Summertime, summertime, summertime!

It’s summertime, but at the same time (in NJ), many of our camps have shut down. Many of our vacation plans are tentative or have been canceled. We are all looking at long days that seem to have no schedule, no routine, and no plan. For many of us parents, we are still working; some of us are even returning to our office buildings to resume in-person work. The question that sits before me as I look, adoringly, over my 3 children, is “What are they going to do for the next so many weeks?” 

If you’re anything like me, I worry deeply about how much instruction my children have lost. Not only are all our children going to experience the usual 3-month summer slide, but now our children will be experiencing the 6-month summer slide. What can we do to slow down the decline in skills and get our kids ready for September? I have a few ideas!

Hire a Tutor

There are many teachers, high school students, and college students who are available to provide instruction to our children in a specific subject or area where your child doesn’t thrive as easily as in other areas.  If you’re looking for a specialized curriculum, like Orton-Gillingham, you will need to find a teacher with training or certification.  

Set a 4-day Schedule

Keep your summer schedule light and easy. That is, set up the expectation for your child or children that they will work on schoolwork 4 days per week with a 3 day weekend. A 5-day schedule may seem overwhelming and decrease your child’s motivation.

Create a Schedule-ish

If you have pre-teens or teens, you will want to build in time for your child to sleep in, and then set a time that he will begin reading or working on math.  Ideally, schoolwork is best completed in the morning when energy and motivation are still high. Any work that is attempted after 3p will likely not be completed.  For the remainder of the day, your child may want the flexibility to set her agenda however she likes, as long as her reading and writing work has been completed.

Let an App Take Care of That

If your children are anything like mine, they dread having me lead their instruction (and I dread it too). Allow your child to practice skills using apps or software programs that are visual, colorful, and maybe even fun!  Avoid workbooks and worksheets if you can as they are a huge turn off to every child everywhere.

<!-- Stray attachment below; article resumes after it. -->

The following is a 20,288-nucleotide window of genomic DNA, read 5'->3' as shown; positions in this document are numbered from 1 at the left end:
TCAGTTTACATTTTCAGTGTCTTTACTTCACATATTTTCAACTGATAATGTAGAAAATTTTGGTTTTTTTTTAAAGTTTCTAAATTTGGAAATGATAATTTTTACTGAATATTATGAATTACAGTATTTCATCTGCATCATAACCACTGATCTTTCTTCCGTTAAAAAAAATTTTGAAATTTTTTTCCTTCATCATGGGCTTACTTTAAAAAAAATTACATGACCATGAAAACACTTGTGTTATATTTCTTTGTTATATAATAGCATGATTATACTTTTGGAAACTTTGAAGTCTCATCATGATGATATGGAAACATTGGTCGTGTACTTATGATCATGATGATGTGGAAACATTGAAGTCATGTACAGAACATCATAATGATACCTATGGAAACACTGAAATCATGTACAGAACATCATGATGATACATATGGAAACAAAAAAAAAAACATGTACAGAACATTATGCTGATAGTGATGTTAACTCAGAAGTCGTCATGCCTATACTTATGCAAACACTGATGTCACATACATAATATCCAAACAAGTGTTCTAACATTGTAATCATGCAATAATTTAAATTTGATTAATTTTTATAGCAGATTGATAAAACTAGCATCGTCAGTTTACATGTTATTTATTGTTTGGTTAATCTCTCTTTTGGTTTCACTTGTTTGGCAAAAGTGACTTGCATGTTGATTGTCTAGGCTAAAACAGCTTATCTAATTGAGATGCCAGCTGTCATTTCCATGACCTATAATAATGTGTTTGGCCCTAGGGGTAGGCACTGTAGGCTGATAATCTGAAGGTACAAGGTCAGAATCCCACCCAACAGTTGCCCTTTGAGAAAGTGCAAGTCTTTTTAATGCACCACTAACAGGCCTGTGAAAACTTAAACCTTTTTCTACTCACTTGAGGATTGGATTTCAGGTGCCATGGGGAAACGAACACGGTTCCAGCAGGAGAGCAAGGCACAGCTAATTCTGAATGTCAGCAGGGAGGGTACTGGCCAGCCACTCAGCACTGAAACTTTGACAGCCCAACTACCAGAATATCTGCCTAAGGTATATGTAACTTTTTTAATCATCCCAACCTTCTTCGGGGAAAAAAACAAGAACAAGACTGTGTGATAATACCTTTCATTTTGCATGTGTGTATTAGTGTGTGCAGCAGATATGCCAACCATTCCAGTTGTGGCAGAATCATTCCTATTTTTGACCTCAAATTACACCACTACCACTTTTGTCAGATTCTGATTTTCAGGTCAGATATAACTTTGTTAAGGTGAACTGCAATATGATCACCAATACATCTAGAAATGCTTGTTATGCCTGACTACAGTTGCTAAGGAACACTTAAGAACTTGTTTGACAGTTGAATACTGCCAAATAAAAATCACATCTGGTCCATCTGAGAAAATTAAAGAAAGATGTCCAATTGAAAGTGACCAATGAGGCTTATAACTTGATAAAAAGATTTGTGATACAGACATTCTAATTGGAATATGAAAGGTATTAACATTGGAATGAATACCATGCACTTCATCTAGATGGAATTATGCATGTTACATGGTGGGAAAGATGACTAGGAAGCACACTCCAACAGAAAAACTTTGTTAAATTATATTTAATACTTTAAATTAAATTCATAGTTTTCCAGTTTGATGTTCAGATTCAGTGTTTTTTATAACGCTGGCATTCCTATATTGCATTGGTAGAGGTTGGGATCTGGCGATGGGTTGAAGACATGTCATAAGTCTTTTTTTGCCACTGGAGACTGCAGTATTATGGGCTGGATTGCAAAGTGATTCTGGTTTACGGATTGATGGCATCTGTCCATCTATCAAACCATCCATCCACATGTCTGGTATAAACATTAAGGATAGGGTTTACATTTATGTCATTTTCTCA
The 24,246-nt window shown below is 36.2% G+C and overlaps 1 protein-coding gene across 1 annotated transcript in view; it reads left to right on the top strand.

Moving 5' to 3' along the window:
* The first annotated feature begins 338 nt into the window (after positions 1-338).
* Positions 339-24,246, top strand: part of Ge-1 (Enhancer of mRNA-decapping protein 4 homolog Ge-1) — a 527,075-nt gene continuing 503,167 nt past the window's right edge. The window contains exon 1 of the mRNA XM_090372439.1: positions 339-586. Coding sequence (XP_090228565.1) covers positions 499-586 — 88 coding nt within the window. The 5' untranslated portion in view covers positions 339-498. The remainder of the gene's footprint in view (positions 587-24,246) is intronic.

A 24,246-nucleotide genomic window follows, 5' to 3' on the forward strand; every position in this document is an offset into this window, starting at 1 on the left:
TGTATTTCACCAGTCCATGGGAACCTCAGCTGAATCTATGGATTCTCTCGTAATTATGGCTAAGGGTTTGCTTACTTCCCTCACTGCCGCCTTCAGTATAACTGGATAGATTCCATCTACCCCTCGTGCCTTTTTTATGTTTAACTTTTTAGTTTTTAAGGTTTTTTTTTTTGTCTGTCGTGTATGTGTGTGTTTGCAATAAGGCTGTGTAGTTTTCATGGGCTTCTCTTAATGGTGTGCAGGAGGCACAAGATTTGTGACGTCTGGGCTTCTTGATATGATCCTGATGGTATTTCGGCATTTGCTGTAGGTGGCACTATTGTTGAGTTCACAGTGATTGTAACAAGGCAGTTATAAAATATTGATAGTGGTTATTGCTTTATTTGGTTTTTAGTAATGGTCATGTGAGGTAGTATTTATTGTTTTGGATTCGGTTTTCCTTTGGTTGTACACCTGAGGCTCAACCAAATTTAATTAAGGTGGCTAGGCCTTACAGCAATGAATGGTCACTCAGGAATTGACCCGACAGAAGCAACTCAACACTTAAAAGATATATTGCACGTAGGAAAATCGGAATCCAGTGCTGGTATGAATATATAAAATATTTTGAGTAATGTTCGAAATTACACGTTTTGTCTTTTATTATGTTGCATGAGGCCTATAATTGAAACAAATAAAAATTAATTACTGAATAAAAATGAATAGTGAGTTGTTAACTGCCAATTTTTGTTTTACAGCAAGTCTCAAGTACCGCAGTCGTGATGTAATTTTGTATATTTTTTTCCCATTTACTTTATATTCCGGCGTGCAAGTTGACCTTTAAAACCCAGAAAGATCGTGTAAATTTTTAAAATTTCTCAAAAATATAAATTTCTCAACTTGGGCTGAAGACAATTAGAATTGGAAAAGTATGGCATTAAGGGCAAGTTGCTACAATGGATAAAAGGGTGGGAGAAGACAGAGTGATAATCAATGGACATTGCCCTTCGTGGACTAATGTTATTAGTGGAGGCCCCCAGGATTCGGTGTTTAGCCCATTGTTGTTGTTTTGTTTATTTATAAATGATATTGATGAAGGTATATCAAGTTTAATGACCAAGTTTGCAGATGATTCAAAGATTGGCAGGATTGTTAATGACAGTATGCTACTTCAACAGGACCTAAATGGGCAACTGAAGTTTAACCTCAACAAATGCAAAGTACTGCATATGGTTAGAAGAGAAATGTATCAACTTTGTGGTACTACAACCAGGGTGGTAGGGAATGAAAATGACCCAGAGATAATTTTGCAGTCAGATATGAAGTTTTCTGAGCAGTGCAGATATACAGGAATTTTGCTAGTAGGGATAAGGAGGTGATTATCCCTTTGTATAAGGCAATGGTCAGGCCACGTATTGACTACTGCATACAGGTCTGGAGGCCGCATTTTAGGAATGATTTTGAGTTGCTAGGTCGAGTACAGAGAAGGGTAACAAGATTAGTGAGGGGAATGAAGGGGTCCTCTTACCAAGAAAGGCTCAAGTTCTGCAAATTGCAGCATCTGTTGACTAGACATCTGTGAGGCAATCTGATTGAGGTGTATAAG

Set the Timer

We all know that we have our ideal amount of time during which we can focus and complete work. For some, that time span is 10 minutes, 25 minutes, 35 minutes, or 45 minutes. Instead of looking at what can be an endless amount of time to work on a subject or skill, set a timer. Once it rings, stop. Set another time for a 3- or 5-minute break and then get back into it. Small chunks of time, small chunks of work, and it gets done without a ton of blood, sweat, and tears.article continues after advertisement

Keep it simple and easy this summer. I wish us all a fun, restful, and productive summer!


  • Dr. Liz Matheis

    Clinical & School Psychologist

    Psychological & Educational Consulting

    Dr. Liz Matheis is a licensed Clinical Psychologist and Certified School Psychologist who specializes in treating the whole child, adolescent and young adult, which includes home and school, emotionally, socially and behaviorally. She has built her practice in 2008. The practice remained part-time until 2012 when Dr. Liz left the school system and worked out of former dining room for over 5 years. The practice is now located in Livingston, New Jersey with a team of 5 therapists! In her private practice, Dr. Liz and her team of therapists specialize in Anxiety, ADHD, Autism, Learning Disabilities, and Behavior Management. She is also a proud mother of 3 children who keep her on her toes and help her to connect with parents who are going through similar developmental phases with their children.